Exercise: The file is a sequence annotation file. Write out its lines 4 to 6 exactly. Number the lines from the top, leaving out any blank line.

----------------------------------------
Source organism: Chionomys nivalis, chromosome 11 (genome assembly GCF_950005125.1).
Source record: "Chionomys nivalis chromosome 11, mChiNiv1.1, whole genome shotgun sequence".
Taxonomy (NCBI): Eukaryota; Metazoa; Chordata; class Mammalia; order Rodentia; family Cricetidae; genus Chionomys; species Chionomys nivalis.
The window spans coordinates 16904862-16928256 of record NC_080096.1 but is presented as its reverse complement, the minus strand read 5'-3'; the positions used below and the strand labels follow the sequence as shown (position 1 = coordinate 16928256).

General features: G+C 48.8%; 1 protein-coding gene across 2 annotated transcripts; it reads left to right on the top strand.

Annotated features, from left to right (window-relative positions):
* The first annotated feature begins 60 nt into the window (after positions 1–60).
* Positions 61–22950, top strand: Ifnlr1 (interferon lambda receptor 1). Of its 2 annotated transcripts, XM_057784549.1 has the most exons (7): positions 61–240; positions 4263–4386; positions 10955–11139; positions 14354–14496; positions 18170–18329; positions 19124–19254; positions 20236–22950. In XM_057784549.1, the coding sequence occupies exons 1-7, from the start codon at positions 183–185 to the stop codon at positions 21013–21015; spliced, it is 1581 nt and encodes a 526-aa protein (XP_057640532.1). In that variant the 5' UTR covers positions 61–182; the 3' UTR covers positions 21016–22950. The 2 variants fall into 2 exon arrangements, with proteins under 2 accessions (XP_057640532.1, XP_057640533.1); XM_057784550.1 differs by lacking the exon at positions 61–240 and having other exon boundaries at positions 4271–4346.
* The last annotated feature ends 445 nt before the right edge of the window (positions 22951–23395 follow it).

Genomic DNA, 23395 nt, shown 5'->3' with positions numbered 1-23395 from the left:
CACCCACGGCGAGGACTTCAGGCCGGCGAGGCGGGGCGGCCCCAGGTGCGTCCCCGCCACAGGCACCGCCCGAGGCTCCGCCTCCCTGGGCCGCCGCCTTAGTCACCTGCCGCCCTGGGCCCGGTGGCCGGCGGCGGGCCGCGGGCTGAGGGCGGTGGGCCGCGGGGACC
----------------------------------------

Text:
The window spans coordinates 16904862-16928256 of record NC_080096.1 but is presented as its reverse complement, the minus strand read 5'-3'; the positions used below and the strand labels follow the sequence as shown (position 1 = coordinate 16928256).

General features: G+C 48.8%; 1 protein-coding gene across 2 annotated transcripts; it reads left to right on the top strand.

Annotated features, from left to right (window-relative positions):